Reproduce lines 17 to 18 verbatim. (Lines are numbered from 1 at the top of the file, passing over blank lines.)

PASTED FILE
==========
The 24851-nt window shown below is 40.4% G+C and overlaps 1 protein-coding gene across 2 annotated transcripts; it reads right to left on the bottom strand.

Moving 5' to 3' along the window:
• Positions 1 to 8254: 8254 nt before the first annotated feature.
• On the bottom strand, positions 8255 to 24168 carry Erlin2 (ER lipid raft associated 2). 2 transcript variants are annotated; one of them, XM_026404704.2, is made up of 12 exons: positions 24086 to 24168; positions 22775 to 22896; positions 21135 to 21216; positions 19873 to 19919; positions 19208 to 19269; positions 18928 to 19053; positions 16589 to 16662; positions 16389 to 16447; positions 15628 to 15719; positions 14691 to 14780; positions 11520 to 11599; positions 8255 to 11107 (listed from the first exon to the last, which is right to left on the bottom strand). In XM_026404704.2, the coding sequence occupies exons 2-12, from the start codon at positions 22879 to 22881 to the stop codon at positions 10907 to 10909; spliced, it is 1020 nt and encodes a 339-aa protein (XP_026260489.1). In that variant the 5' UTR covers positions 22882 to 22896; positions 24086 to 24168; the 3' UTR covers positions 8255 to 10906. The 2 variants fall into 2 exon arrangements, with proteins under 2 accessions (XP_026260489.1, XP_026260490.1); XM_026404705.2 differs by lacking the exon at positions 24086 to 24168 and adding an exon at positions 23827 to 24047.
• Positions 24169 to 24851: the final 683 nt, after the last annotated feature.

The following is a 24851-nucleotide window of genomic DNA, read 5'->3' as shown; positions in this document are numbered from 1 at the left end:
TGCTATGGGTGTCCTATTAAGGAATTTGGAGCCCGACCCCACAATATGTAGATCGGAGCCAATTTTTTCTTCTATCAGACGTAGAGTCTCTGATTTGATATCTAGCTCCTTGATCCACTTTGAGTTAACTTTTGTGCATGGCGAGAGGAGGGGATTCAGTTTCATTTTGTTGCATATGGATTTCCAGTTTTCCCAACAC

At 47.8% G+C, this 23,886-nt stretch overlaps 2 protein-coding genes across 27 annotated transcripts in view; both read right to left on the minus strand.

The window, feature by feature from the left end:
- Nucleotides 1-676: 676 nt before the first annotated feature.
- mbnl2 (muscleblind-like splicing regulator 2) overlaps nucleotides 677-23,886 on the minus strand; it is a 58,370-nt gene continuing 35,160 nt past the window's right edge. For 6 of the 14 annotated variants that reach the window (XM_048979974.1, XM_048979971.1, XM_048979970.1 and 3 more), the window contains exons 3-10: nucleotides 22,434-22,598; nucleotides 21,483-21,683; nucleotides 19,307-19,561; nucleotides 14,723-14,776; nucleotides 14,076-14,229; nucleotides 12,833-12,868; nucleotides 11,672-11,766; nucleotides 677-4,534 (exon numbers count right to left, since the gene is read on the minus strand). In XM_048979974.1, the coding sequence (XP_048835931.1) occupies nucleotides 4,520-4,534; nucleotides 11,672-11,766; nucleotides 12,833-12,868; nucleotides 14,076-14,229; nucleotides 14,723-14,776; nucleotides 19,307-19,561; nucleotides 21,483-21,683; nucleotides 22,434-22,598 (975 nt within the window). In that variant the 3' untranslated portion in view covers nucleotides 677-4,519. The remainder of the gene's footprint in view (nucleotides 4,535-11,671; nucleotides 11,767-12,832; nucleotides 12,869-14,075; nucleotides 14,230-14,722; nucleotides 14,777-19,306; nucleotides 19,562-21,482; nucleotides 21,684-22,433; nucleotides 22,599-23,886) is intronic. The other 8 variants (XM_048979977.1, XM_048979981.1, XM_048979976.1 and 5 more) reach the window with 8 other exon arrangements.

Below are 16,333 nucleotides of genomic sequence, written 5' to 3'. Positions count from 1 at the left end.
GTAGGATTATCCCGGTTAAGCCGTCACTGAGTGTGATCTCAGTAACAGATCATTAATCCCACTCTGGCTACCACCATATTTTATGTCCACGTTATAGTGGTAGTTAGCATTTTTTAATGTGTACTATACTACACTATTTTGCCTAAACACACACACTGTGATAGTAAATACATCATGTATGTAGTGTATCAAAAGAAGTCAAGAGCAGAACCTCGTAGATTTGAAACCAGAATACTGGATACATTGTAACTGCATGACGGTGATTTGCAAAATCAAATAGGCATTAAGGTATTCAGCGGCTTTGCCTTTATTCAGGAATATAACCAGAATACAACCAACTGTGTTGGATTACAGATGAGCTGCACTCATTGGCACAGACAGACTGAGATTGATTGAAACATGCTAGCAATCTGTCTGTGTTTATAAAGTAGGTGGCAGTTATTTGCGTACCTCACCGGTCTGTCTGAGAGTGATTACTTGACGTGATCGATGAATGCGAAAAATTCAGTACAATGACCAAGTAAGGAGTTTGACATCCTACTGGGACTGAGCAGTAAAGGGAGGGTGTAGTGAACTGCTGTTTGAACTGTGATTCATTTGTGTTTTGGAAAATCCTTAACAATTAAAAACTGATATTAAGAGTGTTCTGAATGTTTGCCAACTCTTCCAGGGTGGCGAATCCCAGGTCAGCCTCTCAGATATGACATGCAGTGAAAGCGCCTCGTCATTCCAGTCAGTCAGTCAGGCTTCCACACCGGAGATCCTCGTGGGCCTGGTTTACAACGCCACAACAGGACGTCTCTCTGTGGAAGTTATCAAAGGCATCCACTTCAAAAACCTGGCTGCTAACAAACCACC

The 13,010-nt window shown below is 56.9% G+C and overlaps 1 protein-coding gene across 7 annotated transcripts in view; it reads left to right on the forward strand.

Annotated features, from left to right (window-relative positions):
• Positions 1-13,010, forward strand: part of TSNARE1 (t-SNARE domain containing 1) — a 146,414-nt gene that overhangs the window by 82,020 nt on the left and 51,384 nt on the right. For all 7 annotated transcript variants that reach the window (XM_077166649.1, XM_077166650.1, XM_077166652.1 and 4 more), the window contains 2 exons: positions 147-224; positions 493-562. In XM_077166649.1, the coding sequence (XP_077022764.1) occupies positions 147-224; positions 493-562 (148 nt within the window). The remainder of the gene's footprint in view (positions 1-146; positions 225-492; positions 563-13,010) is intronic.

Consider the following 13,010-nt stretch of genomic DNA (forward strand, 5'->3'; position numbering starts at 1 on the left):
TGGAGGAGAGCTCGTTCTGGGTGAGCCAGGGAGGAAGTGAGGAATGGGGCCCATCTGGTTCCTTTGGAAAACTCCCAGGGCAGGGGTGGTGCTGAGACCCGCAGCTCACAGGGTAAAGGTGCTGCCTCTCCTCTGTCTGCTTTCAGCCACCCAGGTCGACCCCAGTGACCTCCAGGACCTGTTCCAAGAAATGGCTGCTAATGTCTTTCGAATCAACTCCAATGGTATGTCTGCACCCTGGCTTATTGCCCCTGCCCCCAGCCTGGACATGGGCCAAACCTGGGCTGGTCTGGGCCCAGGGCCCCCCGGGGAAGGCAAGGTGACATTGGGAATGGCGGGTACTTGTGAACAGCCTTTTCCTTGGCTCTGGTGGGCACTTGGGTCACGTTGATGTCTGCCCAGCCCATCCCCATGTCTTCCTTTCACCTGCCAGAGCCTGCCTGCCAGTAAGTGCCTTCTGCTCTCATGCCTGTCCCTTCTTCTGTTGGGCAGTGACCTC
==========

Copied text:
Consider the following 13,010-nt stretch of genomic DNA (forward strand, 5'->3'; position numbering starts at 1 on the left):
TGGAGGAGAGCTCGTTCTGGGTGAGCCAGGGAGGAAGTGAGGAATGGGGCCCATCTGGTTCCTTTGGAAAACTCCCAGGGCAGGGGTGGTGCTGAGACCCGCAGCTCACAGGGTAAAGGTGCTGCCTCTCCTCTGTCTGCTTTCAGCCACCCAGGTCGACCCCAGTGACCTCCAGGACCTGTTCCAAGAAATGGCTGCTAATGTCTTTCGAATCAACTCCAATGGTATGTCTGCACCCTGGCTTATTGCCCCTGCCCCCAGCCTGGACATGGGCCAAACCTGGGCTGGTCTGGGCCCAGGGCCCCCCGGGGAAGGCAAGGTGACATTGGGAATGGCGGGTACTTGTGAACAGCCTTTTCCTTGGCTCTGGTGGGCACTTGGGTCACGTTGATGTCTGCCCAGCCCATCCCCATGTCTTCCTTTCACCTGCCAGAGCCTGCCTGCCAGTAAGTGCCTTCTGCTCTCATGCCTGTCCCTTCTTCTGTTGGGCAGTGACCTC